Passage of the initiative to remove sales tax from food would cost Snow College $600,000 in lost funding in a worst-case scenario, according to Snow President Gerald Day.
That loss would come at a time when Snow's enrollment has grown to nearly 1,900 students. The college reached an all-time high enrollment of 1,872 students this fall.The college already has 258 more students than it receives state funding to support. "If Initiative A passes, and the college loses future money, both students and some employees at Snow College may have to look elsewhere," Day said. "A reduction of $600,000 could mean the loss of 18 jobs on campus and funding for up to 350 students."
If Utah's economy doesn't grow next year, Initiative A could cut $31 million from the state's higher education. A report by the Utah State Board of Regents reported that a cut in funding of that magnitude would affect between 3,900 to 13,200 students.
"Not only would that mean Snow College might not be able to continue helping present students, but future students might not receive the same level of service as in the past," Day said. "Class size and the counseling load would have to increase if funding is cut."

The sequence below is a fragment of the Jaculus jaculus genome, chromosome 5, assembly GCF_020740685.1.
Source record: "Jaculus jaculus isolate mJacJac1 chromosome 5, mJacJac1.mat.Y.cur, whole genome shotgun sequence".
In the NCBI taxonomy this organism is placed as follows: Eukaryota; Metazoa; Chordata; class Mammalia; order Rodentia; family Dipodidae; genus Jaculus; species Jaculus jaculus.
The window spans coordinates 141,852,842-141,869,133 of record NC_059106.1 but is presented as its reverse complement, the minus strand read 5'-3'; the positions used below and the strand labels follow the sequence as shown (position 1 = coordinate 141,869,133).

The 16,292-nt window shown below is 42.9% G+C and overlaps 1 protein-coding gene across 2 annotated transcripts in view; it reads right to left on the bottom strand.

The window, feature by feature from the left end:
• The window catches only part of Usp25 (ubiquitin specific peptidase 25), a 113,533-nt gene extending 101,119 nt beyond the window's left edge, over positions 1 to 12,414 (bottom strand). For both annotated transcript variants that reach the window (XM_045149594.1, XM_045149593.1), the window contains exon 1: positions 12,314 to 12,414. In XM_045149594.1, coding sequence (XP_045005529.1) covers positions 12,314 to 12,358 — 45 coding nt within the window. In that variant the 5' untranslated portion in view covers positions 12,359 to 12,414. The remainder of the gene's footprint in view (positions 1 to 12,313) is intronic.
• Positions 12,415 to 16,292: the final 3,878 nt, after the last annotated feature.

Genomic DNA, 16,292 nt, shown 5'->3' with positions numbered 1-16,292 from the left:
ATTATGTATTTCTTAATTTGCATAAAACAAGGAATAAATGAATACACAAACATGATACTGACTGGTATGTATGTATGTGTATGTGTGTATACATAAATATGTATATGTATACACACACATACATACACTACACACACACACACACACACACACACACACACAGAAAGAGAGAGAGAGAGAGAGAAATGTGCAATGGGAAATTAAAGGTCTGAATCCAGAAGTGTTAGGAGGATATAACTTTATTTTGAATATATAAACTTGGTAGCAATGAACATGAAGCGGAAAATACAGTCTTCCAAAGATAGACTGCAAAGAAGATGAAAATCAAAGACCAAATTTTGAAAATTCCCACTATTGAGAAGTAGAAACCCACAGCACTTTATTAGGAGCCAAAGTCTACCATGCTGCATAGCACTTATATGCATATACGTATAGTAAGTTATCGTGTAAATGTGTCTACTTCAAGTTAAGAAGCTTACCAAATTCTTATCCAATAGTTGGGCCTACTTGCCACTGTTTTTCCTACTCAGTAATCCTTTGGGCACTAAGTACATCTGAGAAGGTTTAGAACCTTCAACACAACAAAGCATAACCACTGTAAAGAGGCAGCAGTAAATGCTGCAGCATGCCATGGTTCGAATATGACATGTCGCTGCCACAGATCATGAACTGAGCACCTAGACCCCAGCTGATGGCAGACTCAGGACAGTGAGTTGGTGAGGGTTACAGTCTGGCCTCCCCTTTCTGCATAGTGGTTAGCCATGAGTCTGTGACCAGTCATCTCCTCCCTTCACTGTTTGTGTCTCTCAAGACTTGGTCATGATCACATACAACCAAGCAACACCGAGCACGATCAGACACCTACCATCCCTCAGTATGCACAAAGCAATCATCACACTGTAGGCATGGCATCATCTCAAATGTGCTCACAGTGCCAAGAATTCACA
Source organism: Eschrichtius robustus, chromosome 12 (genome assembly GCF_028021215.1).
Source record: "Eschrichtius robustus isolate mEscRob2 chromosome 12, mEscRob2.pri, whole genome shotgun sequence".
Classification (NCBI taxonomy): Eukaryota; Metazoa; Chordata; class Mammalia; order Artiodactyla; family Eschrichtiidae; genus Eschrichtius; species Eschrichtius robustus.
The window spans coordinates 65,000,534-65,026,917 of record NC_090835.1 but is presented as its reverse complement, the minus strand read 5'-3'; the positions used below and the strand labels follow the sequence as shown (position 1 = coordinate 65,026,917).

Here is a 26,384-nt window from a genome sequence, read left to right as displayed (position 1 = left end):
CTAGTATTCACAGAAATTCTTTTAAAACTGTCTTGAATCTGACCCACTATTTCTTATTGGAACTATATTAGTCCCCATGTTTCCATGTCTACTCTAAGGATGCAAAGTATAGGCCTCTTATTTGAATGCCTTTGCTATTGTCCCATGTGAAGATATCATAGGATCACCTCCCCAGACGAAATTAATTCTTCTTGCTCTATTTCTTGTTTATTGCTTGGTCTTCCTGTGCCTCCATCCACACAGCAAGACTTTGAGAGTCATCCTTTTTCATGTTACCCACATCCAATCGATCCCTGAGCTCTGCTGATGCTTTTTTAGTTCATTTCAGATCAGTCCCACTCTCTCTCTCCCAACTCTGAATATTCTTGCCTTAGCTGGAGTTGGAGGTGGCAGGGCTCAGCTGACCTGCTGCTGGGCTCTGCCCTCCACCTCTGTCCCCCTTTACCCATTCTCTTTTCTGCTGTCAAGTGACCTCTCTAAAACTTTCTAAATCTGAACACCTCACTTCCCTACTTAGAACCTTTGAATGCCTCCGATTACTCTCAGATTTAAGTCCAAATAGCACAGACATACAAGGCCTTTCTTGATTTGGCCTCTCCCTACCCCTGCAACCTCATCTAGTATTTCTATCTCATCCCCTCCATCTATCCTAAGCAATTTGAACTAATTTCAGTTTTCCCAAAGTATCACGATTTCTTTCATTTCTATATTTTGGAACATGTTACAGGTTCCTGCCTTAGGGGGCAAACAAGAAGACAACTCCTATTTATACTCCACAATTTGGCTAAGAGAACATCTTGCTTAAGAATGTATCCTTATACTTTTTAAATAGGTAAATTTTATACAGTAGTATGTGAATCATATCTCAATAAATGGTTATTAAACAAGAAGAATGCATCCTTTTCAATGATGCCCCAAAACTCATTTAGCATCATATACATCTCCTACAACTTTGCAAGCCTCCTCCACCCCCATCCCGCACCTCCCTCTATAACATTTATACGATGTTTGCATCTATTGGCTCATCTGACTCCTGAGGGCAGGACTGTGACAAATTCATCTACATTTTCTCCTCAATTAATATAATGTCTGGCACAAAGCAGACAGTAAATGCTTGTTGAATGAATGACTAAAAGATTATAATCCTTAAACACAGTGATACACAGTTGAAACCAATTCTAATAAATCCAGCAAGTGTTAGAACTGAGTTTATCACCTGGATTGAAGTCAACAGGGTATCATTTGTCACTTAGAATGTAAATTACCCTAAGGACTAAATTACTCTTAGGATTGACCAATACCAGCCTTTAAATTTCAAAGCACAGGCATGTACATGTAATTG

The Utah Board of Regents predicts Utah's colleges and universities will grown by 20,000 new students over the next nine years. Over the past three years alone, Snow College's enrollment has increased by more than 36 percent.
"Some people think state government will fix the damage from Initiative A by raising other taxes in January. No one knows if that will happen, but the governor has made it clear to the Board of Regents and others that he will cut programs rather than raise taxes," said Day.